Parents of kids who have peanut allergies have to practice constant vigilance, whether that means carefully skimming the ingredients on food packaging or warning teachers about the dangers of unexpected treats at school. A new study in the New England Journal of Medicine presents a simple treatment option for peanut allergies in kids from 1 to 3 years of age: a skin patch.
In the study, published Wednesday, French pharmaceutical company DBV Technologies and a group of investigators from across the U.S., Europe, Australia, and Canada discuss the results of a Phase 3 trial of the Viaskin Peanut skin patch. In the double-blind, randomized, placebo-controlled trial, two-thirds of toddlers with peanut allergies responded to treatment and were able to tolerate ingesting the equivalent of a few peanuts, compared to one-third of toddlers in the placebo arm.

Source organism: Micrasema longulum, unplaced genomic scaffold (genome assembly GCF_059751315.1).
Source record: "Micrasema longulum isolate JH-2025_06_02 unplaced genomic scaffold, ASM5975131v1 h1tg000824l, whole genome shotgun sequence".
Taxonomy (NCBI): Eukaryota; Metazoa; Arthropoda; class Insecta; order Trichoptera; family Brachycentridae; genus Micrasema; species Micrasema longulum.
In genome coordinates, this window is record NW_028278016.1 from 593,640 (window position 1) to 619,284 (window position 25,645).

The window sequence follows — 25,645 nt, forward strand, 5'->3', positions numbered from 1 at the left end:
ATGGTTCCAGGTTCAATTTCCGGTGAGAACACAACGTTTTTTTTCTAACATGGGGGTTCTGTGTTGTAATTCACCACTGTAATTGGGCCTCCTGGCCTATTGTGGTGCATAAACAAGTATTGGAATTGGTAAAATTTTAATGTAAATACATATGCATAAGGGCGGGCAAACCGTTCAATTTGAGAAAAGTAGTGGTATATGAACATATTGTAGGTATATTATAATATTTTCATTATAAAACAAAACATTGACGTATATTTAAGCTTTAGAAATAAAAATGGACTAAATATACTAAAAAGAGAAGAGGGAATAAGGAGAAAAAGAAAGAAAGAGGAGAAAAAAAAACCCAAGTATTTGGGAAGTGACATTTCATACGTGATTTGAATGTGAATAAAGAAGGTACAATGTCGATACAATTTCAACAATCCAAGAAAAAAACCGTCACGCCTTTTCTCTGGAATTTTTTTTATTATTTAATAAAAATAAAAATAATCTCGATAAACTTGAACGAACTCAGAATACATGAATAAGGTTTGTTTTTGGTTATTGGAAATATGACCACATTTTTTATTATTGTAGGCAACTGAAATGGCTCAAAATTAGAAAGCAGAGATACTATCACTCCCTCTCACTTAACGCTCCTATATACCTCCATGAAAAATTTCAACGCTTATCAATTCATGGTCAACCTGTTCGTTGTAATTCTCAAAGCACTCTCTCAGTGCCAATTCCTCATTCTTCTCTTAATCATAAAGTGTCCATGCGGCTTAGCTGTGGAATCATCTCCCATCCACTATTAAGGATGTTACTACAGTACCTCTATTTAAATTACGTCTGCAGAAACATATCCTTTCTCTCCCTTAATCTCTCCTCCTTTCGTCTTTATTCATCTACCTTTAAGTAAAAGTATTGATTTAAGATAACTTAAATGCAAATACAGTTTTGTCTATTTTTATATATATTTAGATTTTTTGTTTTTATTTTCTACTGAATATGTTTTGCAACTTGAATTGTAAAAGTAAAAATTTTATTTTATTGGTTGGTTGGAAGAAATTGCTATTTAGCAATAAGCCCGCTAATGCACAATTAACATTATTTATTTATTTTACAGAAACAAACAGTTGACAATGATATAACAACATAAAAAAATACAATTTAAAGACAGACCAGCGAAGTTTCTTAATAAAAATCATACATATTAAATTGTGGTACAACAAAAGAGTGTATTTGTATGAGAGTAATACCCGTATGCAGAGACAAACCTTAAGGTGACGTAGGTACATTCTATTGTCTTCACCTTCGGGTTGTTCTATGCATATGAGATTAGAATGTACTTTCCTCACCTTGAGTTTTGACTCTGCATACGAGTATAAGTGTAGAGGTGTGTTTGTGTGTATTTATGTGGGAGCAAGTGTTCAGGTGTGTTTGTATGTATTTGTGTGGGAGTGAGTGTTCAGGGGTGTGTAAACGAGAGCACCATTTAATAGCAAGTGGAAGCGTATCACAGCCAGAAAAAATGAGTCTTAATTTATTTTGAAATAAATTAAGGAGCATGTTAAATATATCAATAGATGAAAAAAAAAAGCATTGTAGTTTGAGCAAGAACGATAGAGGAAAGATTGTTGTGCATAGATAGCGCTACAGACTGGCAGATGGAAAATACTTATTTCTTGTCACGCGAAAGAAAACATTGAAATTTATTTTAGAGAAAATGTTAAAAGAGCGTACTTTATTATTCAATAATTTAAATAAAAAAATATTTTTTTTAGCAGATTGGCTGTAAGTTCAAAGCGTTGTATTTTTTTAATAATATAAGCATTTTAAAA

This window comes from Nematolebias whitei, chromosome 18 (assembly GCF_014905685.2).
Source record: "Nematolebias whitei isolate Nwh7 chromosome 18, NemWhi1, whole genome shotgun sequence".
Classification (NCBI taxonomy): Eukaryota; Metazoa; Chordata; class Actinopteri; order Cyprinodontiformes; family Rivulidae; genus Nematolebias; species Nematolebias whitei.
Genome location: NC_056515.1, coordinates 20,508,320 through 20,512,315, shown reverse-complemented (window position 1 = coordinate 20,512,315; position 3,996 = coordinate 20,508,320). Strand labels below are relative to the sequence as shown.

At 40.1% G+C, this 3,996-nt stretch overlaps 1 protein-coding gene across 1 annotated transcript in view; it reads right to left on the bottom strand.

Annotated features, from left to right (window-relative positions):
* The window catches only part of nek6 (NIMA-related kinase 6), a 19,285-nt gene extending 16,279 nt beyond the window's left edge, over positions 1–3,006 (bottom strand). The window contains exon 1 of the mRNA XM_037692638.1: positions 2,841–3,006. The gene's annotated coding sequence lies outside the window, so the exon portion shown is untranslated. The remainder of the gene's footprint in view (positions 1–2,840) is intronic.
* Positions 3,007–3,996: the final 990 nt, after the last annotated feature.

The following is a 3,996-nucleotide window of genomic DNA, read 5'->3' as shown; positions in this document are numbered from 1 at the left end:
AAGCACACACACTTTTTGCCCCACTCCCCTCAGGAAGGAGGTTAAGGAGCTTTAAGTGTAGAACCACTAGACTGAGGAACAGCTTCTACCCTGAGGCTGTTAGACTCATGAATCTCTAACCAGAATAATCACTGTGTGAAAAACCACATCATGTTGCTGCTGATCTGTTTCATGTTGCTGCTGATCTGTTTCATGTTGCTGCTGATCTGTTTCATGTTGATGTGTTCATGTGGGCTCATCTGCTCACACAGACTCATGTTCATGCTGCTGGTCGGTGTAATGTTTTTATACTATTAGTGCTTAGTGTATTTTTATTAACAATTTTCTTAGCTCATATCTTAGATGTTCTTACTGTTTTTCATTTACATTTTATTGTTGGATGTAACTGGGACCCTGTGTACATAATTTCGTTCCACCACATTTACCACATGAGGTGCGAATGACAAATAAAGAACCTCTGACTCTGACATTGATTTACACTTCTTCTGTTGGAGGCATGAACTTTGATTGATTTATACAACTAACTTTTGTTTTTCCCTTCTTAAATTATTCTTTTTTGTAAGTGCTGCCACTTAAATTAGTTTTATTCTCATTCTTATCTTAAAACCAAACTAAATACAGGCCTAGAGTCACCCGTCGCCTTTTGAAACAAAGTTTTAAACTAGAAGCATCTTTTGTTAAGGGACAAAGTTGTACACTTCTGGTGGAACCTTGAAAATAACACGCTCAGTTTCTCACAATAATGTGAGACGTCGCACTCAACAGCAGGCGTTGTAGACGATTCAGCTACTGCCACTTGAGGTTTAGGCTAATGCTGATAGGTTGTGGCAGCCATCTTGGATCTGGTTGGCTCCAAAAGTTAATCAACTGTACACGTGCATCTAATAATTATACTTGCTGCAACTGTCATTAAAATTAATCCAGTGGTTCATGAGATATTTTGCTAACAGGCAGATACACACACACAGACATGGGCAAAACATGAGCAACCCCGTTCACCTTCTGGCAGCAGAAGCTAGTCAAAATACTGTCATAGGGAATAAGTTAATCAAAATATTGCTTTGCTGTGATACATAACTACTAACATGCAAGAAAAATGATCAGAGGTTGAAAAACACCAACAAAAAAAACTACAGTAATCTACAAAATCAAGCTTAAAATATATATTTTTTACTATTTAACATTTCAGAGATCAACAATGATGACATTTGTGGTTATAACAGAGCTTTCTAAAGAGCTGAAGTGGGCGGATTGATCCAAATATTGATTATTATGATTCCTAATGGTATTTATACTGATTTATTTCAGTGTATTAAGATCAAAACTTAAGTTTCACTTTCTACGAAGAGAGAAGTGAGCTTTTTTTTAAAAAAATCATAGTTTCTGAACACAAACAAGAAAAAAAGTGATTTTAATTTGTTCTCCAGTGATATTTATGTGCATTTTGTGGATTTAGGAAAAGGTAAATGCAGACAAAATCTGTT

“The intent of the product is not to get children to go to their favorite store to pick up candy bars and start eating peanuts,” said Pharis Mohideen, chief medical officer at DBV Technologies. “The concept is like an airbag: You drive your car, you try to be as safe as you can, but accidents happen and your airbag deploys and it protects you.”
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